False Memory Syndrome
False memory is a very destructive condition, one that can change the emotional state of someone possibly making them go mad. It can be live changing coming to the reality that a great deal of your life as you know it has been created. False memory syndrome affects many lives to this day. Having a false memory is not uncommon at all. Most times false memories are created on accident by you or an other individual. A false memory is a condition in which a person’s identity and relationships are affected by memories that are factually incorrect but are strongly believed. Peter J. Freyd was a psychologist who coined the term. Although he created the name he did not have a strong impact on the game. Ralf Underwager and Elizabeth Loftus had a major influence on the study of false memory. Loftus is most known for her Lost in the mall experiment. She selected a group of individuals randomly and questioned them about their past getting to know them. Then asked them regularly about four events that had taken place in their childhood. Only three of the events were true, the fourth was created. The fourth was a scene where they were lost in the mall for a relatively long period of time then they were rescued by an elderly person and safely returned to their parents. After making the created memory seem very believable and asked about the mishap over the course of a few days the participants began to believe that they were actually lost in the mall as a child, they even gave contributing details to that day. False memories can be formed through: misinformation, misattribution, emotions, fuzzy traces, and inference. Misinformation is when you see a person or something once, for a brief moment and when asked about it, the question contains details about the subject in question. Misattribution is when you mix up details from two separate events. When you imagine this memory happening you strengthen it more. False memories can be formed through the type...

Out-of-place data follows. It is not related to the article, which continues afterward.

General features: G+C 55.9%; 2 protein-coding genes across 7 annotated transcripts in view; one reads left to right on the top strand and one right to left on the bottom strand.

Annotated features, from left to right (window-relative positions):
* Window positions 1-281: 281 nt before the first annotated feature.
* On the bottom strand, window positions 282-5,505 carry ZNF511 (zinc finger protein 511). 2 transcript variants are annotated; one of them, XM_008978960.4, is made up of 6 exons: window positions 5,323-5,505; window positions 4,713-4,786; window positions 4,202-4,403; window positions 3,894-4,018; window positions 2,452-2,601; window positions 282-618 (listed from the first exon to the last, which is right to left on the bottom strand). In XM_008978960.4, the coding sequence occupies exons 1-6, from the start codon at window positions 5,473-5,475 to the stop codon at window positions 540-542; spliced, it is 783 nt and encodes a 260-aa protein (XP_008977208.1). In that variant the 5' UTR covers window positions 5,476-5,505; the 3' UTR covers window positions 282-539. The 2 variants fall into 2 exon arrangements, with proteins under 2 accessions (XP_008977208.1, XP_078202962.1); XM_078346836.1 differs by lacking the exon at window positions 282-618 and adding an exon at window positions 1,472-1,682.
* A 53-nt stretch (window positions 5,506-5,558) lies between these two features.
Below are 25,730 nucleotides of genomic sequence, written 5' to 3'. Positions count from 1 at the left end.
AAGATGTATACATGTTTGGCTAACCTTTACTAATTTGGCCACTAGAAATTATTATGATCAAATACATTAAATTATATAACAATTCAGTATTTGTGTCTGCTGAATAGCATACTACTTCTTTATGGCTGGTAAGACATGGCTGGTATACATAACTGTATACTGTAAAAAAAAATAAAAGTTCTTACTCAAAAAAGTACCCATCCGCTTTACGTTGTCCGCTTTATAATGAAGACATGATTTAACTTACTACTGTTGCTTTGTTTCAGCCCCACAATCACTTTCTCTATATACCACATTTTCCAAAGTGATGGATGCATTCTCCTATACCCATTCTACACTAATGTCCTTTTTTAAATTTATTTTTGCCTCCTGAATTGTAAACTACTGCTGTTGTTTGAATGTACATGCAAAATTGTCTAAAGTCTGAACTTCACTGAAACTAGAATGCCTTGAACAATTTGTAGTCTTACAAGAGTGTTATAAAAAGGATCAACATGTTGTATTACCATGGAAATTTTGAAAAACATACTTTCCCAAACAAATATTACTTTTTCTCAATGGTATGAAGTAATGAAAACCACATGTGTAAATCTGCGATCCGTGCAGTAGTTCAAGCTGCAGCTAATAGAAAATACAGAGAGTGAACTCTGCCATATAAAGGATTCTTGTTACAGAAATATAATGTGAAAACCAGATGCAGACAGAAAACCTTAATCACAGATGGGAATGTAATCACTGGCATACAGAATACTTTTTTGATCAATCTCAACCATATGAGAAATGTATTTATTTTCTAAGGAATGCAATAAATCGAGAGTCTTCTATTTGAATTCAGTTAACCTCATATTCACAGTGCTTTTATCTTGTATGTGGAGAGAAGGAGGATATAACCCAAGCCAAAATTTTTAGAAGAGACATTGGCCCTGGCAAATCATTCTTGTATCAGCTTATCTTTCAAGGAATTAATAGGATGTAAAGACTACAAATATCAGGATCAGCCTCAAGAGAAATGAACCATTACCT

Please join StudyMode to read the full document